“We tend to take the camper places that a lot of people would usually be nervous to,” Janelle said. “But we’ll try anything once, we’ve done it all!”
The family loves to coast from park to park, and originally had the goal of spending the entire year boondocking and traveling the West Coast when the national shutdown occurred. They spent several weeks stationary and admitted to feeling, “very stir-crazy” during that time!
Andrew and Janelle suggest keeping a positive attitude and being prepared, especially during the time of the pandemic. They know all too well anything can happen on the road so being prepared with all kinds of tools for every type of situation is not something they recommend skipping out on. The Hoopers joked that they often have had to MacGuyver things on the rig when they broke and got creative with solutions.
One example is the time their camper accidentally flooded while going over a rocky road from Canada to Alaska.
“The road was so bumpy, it accidentally turned our kitchen faucet on,” Janelle said. “We ended up draining about 50 gallons from our rig, so we’ve experienced a lot.”
They also advise people to follow their gut feelings because they’re usually right. It’s how they were able to take the leap to get out there and stay out there in the first place.
“We’ve learned so much over time and as open books, we love to share our experiences so we can help make it easier for people who are just starting out,” Janelle said.
What’s in their System?
Here’s what Andrew and Janelle have in their 2020 Keystone Montana 3855 BR Legacy Edition, nicknamed Eleanor:
The four solar charge controllers are connected to 1,760 watts of solar.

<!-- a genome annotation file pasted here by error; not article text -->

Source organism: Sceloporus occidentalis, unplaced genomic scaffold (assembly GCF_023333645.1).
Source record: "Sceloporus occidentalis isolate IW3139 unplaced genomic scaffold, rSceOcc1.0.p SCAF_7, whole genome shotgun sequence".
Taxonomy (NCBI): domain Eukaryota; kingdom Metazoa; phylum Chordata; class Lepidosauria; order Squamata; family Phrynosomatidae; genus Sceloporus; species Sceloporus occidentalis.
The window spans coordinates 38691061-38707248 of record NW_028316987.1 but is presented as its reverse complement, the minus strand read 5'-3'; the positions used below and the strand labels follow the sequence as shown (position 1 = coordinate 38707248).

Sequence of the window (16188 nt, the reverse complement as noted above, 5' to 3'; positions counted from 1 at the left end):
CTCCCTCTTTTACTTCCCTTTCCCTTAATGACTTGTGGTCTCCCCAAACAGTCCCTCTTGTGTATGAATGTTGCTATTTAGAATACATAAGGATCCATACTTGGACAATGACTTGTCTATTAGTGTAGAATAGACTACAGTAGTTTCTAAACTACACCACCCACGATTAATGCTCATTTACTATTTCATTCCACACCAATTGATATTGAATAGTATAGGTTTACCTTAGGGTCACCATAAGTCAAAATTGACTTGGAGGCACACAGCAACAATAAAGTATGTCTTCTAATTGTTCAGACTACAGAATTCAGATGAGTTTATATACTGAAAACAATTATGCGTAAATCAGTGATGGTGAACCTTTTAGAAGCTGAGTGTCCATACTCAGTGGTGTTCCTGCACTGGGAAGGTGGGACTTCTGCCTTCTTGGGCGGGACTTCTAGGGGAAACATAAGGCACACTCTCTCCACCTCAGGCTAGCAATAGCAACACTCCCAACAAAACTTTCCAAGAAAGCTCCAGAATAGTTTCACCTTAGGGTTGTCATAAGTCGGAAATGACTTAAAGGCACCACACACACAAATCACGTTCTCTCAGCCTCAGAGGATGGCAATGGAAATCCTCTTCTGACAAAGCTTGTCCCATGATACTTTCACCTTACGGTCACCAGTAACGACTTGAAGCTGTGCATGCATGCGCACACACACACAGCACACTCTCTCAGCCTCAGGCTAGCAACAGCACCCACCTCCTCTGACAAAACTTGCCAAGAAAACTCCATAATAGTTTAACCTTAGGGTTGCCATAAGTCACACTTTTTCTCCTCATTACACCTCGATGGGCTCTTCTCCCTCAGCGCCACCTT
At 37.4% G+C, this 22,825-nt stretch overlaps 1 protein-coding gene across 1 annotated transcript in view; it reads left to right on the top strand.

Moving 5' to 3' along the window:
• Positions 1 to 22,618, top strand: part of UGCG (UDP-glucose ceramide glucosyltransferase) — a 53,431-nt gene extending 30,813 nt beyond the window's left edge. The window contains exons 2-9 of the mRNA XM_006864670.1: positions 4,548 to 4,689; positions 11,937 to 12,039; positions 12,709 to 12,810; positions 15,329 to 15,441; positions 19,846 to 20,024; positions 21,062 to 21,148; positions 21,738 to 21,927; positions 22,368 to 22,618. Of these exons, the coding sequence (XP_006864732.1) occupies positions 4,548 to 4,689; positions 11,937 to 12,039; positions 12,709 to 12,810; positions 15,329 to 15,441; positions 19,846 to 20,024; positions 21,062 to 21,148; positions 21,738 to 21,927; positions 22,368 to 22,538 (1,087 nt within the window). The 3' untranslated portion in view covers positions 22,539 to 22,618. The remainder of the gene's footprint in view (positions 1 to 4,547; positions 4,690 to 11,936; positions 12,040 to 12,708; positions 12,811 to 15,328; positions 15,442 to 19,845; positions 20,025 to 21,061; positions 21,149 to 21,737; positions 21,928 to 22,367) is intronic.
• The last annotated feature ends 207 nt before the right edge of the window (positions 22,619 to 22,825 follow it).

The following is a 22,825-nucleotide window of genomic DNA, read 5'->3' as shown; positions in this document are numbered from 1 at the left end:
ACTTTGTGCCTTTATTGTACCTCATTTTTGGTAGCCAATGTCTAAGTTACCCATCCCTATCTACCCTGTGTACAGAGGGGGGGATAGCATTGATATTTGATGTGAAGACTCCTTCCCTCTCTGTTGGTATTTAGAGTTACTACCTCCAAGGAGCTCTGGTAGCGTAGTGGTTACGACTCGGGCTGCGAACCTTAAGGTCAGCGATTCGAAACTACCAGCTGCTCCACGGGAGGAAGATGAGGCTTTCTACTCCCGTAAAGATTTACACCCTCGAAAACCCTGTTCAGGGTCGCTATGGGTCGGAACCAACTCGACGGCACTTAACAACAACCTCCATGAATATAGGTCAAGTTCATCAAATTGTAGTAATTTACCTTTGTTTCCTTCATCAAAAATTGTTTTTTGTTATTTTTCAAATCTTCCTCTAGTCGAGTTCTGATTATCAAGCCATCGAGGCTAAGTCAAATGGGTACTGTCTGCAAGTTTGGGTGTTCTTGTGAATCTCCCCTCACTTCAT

Their battery system is so strong, Andrew and Janelle can run Andrew’s parents’ motorhome and all their power draws as well. Whether it’s running the television, hairdryer, or microwave, their extended family can have all the comforts of home even if they’re miles away from it! While they have a small generator that they used the first time when boondocking, they believe their system is more than enough to support their power supplies.
Since Andrew’s parents own a Keystone, it helped influence his and Janelle’s decision to upgrade the family into the newest edition. The family loves being ambassadors of Keystone Montana, a company we partnered with last year to launch the Super SolarFlex power system!
Their son Corbin loved to help with the generator, and it was his job to turn it on and off whenever the family needed it!
The Hoopers recently purchased land near their hometown in Texas, and plan to have a barndominium (a barn style house) built on the property for them to use as a home base. They want to be close enough to Andrew’s family, and having 58 acres makes it nice to be back home.
Andrew has been working in the office more, so the family will eventually move towards being part time in the rig. They’ll still go on trips when possible while being close enough to take care of the cattle on the property.